(2nd ed.). Bloomington: Indiana University. Harrison, K. David. (2007) When Languages Die: The Extinction of the World's Languages and the Erosion of Human Knowledge. New York and London: Oxford University Press. Mithun, Marianne. (1999). The languages of Native North America. Cambridge: Cambridge University Press. ISBN 0-521-23228-7 (hbk); ISBN 0-521-29875-X. Ross, Malcolm. (2005). "Pronouns as a preliminary diagnostic for grouping Papuan languages". In: Andrew Pawley, Robert Attenborough, Robin Hide and Jack Golson, eds, Papuan pasts: cultural, linguistic and biological histories of Papuan-speaking peoples (PDF) Ruhlen, Merritt. (1987). A guide to the world's languages. Stanford: Stanford University Press. Sturtevant, William C. (Ed.). (1978–present). Handbook of North American Indians (Vol. 1–20). Washington, D. C.: Smithsonian Institution. (Vols. 1–3, 16, 18–20 not yet published). Voegelin, C. F.; & Voegelin, F. M. (1977). Classification and index of the world's languages. New York: Elsevier.

External links[edit]

Linguistic maps (from Muturzikin) Ethnologue The Multitree Project Lenguas del mundo (World Languages) Comparative Swadesh list tables of various language families (from Wiktionary) Most similar languages

v t e

List of primary language families

Africa

Afro-Asiatic Austronesian Khoe Kx'a Niger–Congo Nilo-Saharan? Tuu Mande? Songhay? Ijaw? Ubangian? Kadu?

Isolates

Bangime Hadza Jalaa Sandawe Kwadi? Laal? Shabo?

Sign languages

Arab BANZSL French Lasima Tanzanian Others

Europe and Asia

Afro-Asiatic Ainu Austroasiatic Austronesian Chukotko-Kamchatkan Dravidian Eskimo–Aleut Great Andamanese Hmong–Mien Hurro-Urartian Indo-European Japonic Kartvelian Koreanic Mongolic Northeast Caucasian Northwest Caucasian Ongan Sino-Tibetan Tai–Kadai Tungusic Turkic Tyrsenian Uralic Yeniseian Yukaghir Dené–Yeniseian? Altaic? Austronesian–Ongan? Austro-Tai? Sino-Austronesian? Digaro? Kho-Bwa? Siangic? Miji? Vasconic?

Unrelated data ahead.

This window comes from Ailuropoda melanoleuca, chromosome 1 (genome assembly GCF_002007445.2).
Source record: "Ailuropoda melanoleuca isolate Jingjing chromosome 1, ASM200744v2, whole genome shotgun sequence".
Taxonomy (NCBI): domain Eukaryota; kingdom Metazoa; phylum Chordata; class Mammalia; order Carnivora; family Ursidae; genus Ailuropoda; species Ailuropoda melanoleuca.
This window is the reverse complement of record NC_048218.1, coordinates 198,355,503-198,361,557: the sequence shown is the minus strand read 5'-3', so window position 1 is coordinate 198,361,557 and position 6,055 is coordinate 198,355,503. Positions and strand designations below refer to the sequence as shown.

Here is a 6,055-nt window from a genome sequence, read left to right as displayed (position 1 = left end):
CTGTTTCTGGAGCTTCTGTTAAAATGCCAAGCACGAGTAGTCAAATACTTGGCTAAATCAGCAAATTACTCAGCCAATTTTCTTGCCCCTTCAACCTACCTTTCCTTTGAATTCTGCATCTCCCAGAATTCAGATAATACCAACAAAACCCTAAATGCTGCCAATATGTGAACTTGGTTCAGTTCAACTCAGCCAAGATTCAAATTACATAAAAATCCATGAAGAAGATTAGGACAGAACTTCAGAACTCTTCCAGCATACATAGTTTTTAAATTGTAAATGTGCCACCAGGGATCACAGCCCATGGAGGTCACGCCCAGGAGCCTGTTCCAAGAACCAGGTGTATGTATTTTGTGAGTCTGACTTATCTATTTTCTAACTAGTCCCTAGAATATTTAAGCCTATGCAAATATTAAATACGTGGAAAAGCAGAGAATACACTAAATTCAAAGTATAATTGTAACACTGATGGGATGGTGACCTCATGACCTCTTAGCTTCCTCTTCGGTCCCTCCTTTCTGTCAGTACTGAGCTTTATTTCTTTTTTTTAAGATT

Isolates

Basque Burushaski Elamite Hattic Kusunda Nihali Nivkh Sumerian Hruso? Miju? Puroik?

Sign languages

BANZSL French German Japanese Swedish Chinese Indo-Pakistani Arab Chiangmai–Bangkok Others

New Guinea and the Pacific

Arai–Samaia Arafundi Austronesian Baining Binanderean–Goilalan Border Bulaka River Central Solomons Chimbu–Wahgi Doso–Turumsa East Geelvink Bay East Strickland Eleman Engan Fas Kaure–Kosare Kiwaian Kutubuan Kwomtari Lakes Plain Lower Mamberamo Lower Sepik Madang Mairasi North Bougainville Pauwasi Piawi Ramu Senagi Sentani Sepik Skou South Bougainville Teberan Tor–Kwerba–Nimboran Torricelli Trans-Fly Trans–New Guinea Turama–Kikorian West Papuan Yam Yawa Yuat North Papuan? Northeast New Guinea? Papuan Gulf?

Isolates

Abinomn Anêm? Ata? Kol Kuot Porome Taiap? Pawaia Porome Sulka? Tambora Wiru

Sign languages

Hawai'i Sign Language Others

Australia

Arnhem/Macro-Gunwinyguan Bunuban Darwin River Eastern Daly Eastern Tasmanian Garawan Iwaidjan Jarrakan Mirndi Northern Tasmanian Northeastern Tasmanian Nyulnyulan Pama–Nyungan Southern Daly Tangkic Wagaydyic Western Daly Western Tasmanian Worrorran Yangmanic (Wardaman)

Isolates

Giimbiyu Malak-Malak Marrgu Tiwi Wagiman

North America

Algic Alsea Caddoan Chimakuan Chinookan Chumashan Comecrudan Coosan Eskimo–Aleut Iroquoian Kalapuyan Keresan Maiduan Muskogean Na-Dene Palaihnihan Plateau Penutian Pomoan Salishan Shastan Siouan Tanoan Tsimshianic Utian Uto-Aztecan Wakashan Wintuan Yokutsan Yukian Yuman–Cochimí Dené–Yeniseian? Hokan? Penutian?

Isolates

Chimariko Haida Karuk Kutenai Seri Siuslaw Takelma Timucua Waikuri Washo Yana Yuchi Zuni

Sign languages

Inuit (Inuiuuk) Plains Sign Talk Others

Mesoamerica

Chibchan Jicaquean Lencan Mayan Misumalpan Mixe–Zoque Oto-Manguean Tequistlatecan Totonacan Uto-Aztecan Xincan Totozoquean?

Isolates

Cuitlatec Huave Tarascan/Purépecha

Sign languages

Plains Sign Talk Mayan Others

South America

Arawakan Arauan Araucanian Arutani–Sape Aymaran Barbacoan Boran Borôroan Cahuapanan Cariban Catacaoan Chapacuran Charruan Chibchan Choco Chonan Guaicuruan Guajiboan Jê/Gê Harákmbut–Katukinan Jirajaran Jivaroan Kariri Katembri–Taruma Mascoian Matacoan Maxakalian Nadahup Nambikwaran Otomákoan Pano-Tacanan Peba–Yaguan Purian Quechuan Piaroa–Saliban Ticuna–Yuri Timotean Tiniguan Tucanoan Tupian Uru–Chipaya Witotoan Yabutian Yanomaman Zamucoan Zaparoan Chimuan? Esmeralda–Yaruro? Hibito–Cholón? Lule–Vilela? Macro-Jê? Tequiraca–Canichana?

Isolates (extant in 2000)

Aikanã? Alacalufan Andoque? Camsá Candoshi Chimane Chiquitano Cofán? Fulniô Guató Hodï/Joti Irantxe? Itonama Karajá Krenak Kunza Leco Maku-Auari of Roraima Movima Mura-Pirahã Nukak? Ofayé Puinave Huaorani/Waorani Trumai Urarina Warao Yamana Yuracaré

See also

Language
Language
isolates Unclassified languages Creoles Pidgins Mixed languages Artificial languages List of sign languages

Families with more than 30 languages are in bold. Families in italics have

.